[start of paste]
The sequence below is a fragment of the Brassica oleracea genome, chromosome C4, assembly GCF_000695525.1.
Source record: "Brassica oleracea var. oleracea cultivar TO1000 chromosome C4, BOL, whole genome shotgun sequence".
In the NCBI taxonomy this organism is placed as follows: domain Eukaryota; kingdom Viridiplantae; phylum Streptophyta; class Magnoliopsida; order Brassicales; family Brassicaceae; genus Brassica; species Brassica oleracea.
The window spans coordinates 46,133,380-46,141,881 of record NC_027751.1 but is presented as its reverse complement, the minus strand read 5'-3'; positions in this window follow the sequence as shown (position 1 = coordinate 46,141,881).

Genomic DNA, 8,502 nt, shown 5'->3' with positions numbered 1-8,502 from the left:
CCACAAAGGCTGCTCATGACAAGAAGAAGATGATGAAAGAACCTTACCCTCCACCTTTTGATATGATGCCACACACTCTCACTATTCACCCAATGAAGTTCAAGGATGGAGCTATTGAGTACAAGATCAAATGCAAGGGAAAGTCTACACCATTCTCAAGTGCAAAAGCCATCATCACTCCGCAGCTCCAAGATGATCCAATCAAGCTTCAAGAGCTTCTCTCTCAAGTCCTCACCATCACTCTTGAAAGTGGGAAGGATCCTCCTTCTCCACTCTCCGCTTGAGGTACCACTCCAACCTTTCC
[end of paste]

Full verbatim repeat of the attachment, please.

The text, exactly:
The sequence below is a fragment of the Brassica oleracea genome, chromosome C4, assembly GCF_000695525.1.
Source record: "Brassica oleracea var. oleracea cultivar TO1000 chromosome C4, BOL, whole genome shotgun sequence".
In the NCBI taxonomy this organism is placed as follows: domain Eukaryota; kingdom Viridiplantae; phylum Streptophyta; class Magnoliopsida; order Brassicales; family Brassicaceae; genus Brassica; species Brassica oleracea.
The window spans coordinates 46,133,380-46,141,881 of record NC_027751.1 but is presented as its reverse complement, the minus strand read 5'-3'; positions in this window follow the sequence as shown (position 1 = coordinate 46,141,881).

Genomic DNA, 8,502 nt, shown 5'->3' with positions numbered 1-8,502 from the left:
CCACAAAGGCTGCTCATGACAAGAAGAAGATGATGAAAGAACCTTACCCTCCACCTTTTGATATGATGCCACACACTCTCACTATTCACCCAATGAAGTTCAAGGATGGAGCTATTGAGTACAAGATCAAATGCAAGGGAAAGTCTACACCATTCTCAAGTGCAAAAGCCATCATCACTCCGCAGCTCCAAGATGATCCAATCAAGCTTCAAGAGCTTCTCTCTCAAGTCCTCACCATCACTCTTGAAAGTGGGAAGGATCCTCCTTCTCCACTCTCCGCTTGAGGTACCACTCCAACCTTTCC